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After weighing the potential costs of undermining their close diplomatic and military ties with Britain, the United States of America seems unlikely to follow through on its threat to consign its ally to second-class status once the said country leaves the European Union.

It should be remembered that President Barack Obama had cautioned prior the Brexit referendum that Britain would be placed to the back of the queue on US trade priorities if it voted to leave the trading block, well behind a much-bigger US-European trade deal now under negotiation.

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However, now that Britain had ultimately voted to leave the EU by almost 52% and severe financial market reaction has erupted, US officials are creating more supportive remarks about the strength of the US- UK alliance, as well as emphasizing that they are still evaluating the Brexit impact on European trade talks.

US-UK Alliance on Defense

According to security and trade experts, Washington is restrained of adding to Britain’s economic misery, which could obstruct its ability to maintain its commitments to the North Atlantic Treaty Organization (NATO) and US-led efforts to fight terrorism.

A more indigent Britain may not be able to afford its guarantee to spend 2% of its GDP on defense at a time on escalating threats coming from Russia, not a new fleet of nuclear submarines that form a major role of the West’s nuclear missile deterrent.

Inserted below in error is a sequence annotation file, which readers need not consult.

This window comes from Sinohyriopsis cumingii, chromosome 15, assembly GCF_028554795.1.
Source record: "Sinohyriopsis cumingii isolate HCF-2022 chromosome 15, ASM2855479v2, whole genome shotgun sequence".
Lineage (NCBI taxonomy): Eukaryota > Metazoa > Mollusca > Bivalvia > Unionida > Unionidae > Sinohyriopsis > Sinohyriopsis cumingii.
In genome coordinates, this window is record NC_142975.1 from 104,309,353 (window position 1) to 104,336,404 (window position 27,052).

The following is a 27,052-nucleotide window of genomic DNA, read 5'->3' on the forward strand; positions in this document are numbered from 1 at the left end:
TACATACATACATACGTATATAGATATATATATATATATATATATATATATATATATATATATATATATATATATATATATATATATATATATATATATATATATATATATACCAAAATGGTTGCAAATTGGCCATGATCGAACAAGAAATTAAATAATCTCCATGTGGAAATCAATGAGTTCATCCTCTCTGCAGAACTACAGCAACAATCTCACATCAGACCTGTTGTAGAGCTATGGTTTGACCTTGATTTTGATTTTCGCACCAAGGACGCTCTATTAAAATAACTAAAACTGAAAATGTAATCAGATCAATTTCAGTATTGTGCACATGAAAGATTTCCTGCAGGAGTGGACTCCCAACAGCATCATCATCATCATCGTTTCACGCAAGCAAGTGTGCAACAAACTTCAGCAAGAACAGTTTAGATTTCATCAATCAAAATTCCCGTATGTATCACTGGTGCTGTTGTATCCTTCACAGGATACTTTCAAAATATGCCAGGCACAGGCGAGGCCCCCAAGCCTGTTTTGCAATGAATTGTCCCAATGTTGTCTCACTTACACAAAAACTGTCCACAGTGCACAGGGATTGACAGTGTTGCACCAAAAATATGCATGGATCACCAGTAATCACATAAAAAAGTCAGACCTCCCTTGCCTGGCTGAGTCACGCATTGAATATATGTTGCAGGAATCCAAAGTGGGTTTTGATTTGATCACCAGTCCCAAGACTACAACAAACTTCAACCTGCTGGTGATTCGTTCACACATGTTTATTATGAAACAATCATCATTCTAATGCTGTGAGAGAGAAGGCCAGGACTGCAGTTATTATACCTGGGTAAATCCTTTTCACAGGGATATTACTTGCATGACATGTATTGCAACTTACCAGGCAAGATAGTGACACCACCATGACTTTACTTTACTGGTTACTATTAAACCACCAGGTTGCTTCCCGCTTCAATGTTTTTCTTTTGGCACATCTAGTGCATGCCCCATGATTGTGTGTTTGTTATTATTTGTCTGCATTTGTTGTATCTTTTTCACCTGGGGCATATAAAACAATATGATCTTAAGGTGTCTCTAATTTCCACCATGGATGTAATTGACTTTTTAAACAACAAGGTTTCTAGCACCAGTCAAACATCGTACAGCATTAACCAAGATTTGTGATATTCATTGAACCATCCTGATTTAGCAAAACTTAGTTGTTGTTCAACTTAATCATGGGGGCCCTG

Nicholas Burns, a former US NATO ambassador, told reporters on Monday that Britain could become smaller and weaker—and should that happen, one can question their ability of sustaining defense spending and the effort to be globally oriented.

“That's what we worry about with Britain leaving. Britain was the strongest American partner inside the EU.”

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On Trade

Trade experts also stated that an agreement on the US-European Trans-Atlantic Trade and Investment Partnership (TTIP) was implausible for years now without Britain, which could bring in a chance for a separate deal with Britain.

Gary Hufbauer, a senior fellow at the Peterson Institute of International Economics, said that the “back of the queue” statement will mostly be disregarded by the next administration, if not sooner.

“In my view, TTIP is either dormant or dead in the wake of Brexit.”

In regards with that, Miriam Sapiro, a former deputy US Trade Representative added that, “A U.S.-UK agreement could create leverage to get TTIP done more quickly, and it's an easier agreement to do,” since it is easier to negotiate a bilateral trade agreement with the UK, a “like-minded” country that Is more open to free trade than the rest of the remaining EU members. 

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